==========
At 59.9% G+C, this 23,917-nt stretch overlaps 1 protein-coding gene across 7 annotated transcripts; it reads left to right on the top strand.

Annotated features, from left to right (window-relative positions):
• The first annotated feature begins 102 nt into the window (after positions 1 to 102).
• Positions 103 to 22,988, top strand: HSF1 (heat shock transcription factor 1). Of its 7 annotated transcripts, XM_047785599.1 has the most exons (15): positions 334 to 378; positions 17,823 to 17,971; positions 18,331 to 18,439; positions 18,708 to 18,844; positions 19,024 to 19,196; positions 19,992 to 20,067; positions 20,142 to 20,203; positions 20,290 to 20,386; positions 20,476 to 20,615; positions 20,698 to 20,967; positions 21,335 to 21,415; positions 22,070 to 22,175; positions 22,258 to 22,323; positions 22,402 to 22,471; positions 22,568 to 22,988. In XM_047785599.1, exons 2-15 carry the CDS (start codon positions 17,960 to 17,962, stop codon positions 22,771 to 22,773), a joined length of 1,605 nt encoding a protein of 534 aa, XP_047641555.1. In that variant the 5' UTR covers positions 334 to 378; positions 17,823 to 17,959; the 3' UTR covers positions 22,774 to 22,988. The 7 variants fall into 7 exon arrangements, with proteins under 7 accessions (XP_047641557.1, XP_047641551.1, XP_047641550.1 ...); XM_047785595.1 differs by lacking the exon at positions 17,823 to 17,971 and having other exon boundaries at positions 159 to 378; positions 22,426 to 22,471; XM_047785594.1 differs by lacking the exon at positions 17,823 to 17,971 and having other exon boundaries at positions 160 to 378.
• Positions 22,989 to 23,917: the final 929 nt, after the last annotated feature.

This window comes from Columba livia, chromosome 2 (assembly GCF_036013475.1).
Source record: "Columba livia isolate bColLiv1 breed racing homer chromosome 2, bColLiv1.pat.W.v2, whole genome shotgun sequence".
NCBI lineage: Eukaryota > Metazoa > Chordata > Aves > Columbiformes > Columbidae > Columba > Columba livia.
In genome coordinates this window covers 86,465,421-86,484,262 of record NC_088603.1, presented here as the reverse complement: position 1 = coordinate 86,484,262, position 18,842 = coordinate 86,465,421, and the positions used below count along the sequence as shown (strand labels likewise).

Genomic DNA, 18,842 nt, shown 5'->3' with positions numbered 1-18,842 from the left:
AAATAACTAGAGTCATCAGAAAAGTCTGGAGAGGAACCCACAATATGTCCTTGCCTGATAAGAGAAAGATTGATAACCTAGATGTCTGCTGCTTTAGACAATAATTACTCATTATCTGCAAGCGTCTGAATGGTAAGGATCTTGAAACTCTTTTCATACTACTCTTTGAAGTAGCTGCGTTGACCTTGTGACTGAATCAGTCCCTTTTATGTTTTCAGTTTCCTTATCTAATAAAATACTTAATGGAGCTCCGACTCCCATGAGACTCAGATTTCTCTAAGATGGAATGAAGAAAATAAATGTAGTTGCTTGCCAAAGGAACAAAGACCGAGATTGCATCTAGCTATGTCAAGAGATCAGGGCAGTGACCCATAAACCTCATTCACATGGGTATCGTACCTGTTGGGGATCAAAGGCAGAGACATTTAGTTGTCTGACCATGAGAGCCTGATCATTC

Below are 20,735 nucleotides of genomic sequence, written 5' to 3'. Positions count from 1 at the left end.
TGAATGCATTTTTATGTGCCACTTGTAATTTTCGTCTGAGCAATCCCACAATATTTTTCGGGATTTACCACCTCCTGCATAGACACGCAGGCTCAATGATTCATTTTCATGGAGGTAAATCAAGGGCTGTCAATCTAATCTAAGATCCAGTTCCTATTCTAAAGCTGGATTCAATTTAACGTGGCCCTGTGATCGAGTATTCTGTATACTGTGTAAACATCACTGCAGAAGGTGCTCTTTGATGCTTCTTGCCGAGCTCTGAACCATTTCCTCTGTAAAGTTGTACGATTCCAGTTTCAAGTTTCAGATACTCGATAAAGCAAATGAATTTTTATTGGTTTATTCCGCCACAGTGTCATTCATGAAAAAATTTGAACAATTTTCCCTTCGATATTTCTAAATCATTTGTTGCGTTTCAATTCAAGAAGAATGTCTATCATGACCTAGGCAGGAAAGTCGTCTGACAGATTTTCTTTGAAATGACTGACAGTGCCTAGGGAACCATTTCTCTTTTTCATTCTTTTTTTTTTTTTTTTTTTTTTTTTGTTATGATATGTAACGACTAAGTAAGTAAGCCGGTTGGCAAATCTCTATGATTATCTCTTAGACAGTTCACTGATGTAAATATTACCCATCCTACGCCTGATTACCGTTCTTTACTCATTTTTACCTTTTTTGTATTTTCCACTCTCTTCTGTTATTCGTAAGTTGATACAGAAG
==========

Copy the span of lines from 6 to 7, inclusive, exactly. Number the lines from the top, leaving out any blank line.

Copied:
This window comes from Columba livia, chromosome 2 (assembly GCF_036013475.1).
Source record: "Columba livia isolate bColLiv1 breed racing homer chromosome 2, bColLiv1.pat.W.v2, whole genome shotgun sequence".